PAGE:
Dear Sir,—Yours of the 24th inst. came to hand, and in reply would say that when I made you the promise, I honestly intended and still do intend to pay you amount due you, but I trust you will believe me, when I tell you it was utterly impossible up to this time to do so, and can only again say that I will pay you as soon as I possibly can. Of course, if you wish to sue me, I cannot prevent you, as the claim is just, but I fail to see that you will be paid any sooner by that method, as I do not dispute your claim.
Hoping you will have a little more patience, and that you may soon hear from me, I remain,
Yours Truly,
H. Trisdorfer.”

We think the letter in question explicitly shows an unqualified acknowledgment in writing of the existing debt as well asan unconditional promise to pay the same. It has the same effect as if the defendant, on March 3rd, 1881, had given his note of hand to pay the debt. The fact that the acknowledgment and promise were made prior to the expiration of the six years limitation of the statute, cannot destroy the legal effect of such acknowledgment and promise. The letter of March 3rd, 1881, added nothing and could not have increased the liability of the defendant then existing. Its evident intention was to secure to the plaintiff the ultimate recovery of his debt.

We have examined the authorities cited upon the brief *4of the counsel for the defendant, and find in-each'case the acknowledgment and promise'were conditional in- character and result. The case at bar is not within the line of- those authorities. As before stated, it is- not necessary to review them in" detail.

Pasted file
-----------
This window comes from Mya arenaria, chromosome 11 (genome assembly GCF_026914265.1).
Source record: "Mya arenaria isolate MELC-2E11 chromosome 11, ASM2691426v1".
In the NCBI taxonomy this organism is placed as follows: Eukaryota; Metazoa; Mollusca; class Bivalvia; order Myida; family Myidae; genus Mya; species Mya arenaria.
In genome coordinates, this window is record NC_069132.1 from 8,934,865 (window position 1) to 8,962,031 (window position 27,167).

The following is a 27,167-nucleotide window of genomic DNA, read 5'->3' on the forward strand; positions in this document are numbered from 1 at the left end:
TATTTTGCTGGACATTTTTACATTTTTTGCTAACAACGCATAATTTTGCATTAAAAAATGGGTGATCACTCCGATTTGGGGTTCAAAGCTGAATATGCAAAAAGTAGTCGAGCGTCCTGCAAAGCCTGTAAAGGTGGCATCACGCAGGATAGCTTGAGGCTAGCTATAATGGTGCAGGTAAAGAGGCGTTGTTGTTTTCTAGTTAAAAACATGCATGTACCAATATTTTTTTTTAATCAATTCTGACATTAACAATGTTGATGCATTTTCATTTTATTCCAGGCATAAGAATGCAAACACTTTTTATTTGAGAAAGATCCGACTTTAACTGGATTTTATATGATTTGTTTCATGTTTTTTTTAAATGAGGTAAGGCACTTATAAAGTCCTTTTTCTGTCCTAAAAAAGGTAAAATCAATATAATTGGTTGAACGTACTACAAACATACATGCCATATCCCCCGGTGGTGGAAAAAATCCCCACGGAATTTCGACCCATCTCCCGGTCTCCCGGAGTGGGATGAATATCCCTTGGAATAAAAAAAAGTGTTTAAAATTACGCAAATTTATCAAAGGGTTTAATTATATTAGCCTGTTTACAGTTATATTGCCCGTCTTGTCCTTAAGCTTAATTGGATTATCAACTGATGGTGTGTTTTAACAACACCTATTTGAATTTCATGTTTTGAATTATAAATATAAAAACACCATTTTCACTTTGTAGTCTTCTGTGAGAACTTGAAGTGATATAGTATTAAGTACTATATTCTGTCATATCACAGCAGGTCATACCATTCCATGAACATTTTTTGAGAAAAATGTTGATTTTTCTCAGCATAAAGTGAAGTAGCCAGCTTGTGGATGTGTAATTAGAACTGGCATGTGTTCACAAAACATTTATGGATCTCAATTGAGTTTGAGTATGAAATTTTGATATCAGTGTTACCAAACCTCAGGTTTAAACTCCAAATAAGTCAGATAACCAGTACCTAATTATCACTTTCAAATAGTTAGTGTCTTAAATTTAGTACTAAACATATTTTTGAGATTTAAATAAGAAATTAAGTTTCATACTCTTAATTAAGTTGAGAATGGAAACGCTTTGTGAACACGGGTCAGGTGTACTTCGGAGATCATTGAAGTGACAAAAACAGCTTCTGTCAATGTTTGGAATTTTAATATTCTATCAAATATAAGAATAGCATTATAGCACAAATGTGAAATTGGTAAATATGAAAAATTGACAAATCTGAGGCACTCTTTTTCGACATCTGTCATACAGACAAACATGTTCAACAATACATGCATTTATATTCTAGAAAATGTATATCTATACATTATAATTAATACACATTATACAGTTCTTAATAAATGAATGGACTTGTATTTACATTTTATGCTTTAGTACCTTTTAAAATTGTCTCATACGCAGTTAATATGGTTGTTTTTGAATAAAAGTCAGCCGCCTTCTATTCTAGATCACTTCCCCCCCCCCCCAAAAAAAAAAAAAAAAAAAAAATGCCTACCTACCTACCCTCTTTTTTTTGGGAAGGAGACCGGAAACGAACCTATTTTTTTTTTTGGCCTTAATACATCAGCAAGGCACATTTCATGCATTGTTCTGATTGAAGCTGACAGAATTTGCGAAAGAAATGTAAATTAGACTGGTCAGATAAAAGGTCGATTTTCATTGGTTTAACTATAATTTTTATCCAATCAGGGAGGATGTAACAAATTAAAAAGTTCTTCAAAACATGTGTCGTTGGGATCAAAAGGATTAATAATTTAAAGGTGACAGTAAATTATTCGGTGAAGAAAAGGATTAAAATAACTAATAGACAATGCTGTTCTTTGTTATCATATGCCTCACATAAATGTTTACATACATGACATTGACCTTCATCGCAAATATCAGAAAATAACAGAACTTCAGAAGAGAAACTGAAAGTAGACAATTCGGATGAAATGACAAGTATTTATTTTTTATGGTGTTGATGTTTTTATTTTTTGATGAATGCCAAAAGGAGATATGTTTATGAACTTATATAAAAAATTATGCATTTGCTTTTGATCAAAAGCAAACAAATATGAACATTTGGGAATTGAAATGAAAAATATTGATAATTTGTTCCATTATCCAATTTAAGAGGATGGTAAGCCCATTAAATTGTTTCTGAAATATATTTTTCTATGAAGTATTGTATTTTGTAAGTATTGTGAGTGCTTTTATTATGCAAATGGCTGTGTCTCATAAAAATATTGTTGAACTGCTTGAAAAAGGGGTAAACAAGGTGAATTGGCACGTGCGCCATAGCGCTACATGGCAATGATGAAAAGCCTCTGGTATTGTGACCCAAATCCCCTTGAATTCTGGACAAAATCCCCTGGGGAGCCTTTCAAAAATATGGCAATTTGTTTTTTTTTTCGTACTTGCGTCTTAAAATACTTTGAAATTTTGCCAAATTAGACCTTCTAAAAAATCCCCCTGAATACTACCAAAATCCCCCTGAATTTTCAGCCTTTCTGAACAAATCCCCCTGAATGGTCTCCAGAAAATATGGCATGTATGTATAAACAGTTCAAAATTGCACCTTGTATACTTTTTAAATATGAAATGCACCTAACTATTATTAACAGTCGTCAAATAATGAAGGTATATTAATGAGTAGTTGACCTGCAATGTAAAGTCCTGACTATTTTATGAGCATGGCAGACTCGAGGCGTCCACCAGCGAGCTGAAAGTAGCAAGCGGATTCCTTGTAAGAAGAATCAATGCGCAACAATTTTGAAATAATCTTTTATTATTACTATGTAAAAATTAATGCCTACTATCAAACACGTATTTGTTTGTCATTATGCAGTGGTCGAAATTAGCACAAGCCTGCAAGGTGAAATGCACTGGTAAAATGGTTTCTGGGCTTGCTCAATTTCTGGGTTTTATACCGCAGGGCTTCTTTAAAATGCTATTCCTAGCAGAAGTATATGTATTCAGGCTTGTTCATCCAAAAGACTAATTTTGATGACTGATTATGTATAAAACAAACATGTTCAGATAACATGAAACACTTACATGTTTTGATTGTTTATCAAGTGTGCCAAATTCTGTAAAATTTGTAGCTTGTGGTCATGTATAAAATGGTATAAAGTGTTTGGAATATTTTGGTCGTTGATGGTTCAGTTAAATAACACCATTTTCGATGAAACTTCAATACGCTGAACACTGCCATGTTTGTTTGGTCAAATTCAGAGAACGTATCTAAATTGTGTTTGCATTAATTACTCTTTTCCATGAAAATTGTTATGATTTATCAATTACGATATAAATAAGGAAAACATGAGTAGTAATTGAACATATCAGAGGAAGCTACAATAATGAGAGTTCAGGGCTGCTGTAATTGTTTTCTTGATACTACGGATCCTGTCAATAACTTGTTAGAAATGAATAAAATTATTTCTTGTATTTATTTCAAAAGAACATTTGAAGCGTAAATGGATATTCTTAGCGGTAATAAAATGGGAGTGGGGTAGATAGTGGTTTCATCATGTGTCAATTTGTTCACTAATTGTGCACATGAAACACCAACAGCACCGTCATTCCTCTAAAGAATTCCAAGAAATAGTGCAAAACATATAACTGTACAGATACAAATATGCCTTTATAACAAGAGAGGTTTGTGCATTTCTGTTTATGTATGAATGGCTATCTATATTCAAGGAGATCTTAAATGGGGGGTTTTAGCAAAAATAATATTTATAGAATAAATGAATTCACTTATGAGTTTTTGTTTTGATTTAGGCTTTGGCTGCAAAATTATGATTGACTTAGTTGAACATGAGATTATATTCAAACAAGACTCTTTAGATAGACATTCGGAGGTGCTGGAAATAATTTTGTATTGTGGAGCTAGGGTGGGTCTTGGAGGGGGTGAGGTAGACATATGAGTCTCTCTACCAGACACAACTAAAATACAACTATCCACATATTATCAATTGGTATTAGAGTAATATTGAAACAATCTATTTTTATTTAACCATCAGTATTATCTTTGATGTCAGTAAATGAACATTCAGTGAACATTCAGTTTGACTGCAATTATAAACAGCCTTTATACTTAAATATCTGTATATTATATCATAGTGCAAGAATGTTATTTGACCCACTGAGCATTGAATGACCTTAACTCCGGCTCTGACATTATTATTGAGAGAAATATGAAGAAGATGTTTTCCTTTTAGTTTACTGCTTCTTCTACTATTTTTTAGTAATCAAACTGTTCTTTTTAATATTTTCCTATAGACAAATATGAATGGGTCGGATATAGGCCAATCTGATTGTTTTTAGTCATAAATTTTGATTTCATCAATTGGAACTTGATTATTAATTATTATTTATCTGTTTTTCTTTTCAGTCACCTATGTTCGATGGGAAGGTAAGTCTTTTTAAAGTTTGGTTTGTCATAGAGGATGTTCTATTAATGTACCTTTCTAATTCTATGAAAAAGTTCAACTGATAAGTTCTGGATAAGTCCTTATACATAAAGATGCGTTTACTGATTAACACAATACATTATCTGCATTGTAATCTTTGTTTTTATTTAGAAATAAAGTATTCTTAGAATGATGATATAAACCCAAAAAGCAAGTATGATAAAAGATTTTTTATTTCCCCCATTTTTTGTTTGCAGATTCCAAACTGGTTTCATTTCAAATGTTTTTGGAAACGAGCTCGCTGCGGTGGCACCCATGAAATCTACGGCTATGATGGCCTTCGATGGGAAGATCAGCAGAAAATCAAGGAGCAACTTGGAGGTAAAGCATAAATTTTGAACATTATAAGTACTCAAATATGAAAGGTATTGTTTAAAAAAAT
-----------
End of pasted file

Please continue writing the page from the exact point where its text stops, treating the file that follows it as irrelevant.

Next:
We have reached the conclusion that the-judgment of the General Term should be reversed, with-costs,'and that of the Special Term affirmed; and upon the stipulation given judgment absolute is hereby ordered .against the defendant.

On motion by defendant for- a reargument, or for leave to appeal to the Court of Appeals, the following, opinion was delivered, April 1st, 1889.

Per Curiam.

[Present, J. F. Daly and Van Hoesen, JJ.]—The writing signed by the defendant contained an acknowledgment of the debt, wholly independent of the promise to pay and not coupled with such promise. After saying that he honestly intended and still does intend to pay plaintiff the amount due him, but that he trusts that plaintiff will believe him when he tells him that it was utterly impossible tip to that time to do so, and that he can only say again that he will pay as soon as he possibly can, defendant goes on to say:— “ Of course, if you wish to sue me, I cannot prevent you, as the claim is .just, but I fail to see that you will be paid any sooner by that method, as I do not dispute your claim.”

It is evident from this latter part of his letter that defendant wished to make an acknowledgment of the justice of the claim wholly distinct from his promise to pay it, and upon such independent acknowledgment plaintiff was entitled to recover. There may be in the same writing an acknowledgment and a promise, and if they are distinct and must be so read, the acknowledgment will support a present action- notwithstanding the promise is conditional. If the promise-were coupled with the acknowledgment, it would be otherwise.

The motion should be denied, with $10 costs.

Judgment absolute for plaintiff.

Allen v. Trisdorfer
15 Daly (N.Y.) 1

Case Details

Allen v. Trisdorfer
Decision Date
Feb 6, 1888

15 Daly (N.Y.) 1

New York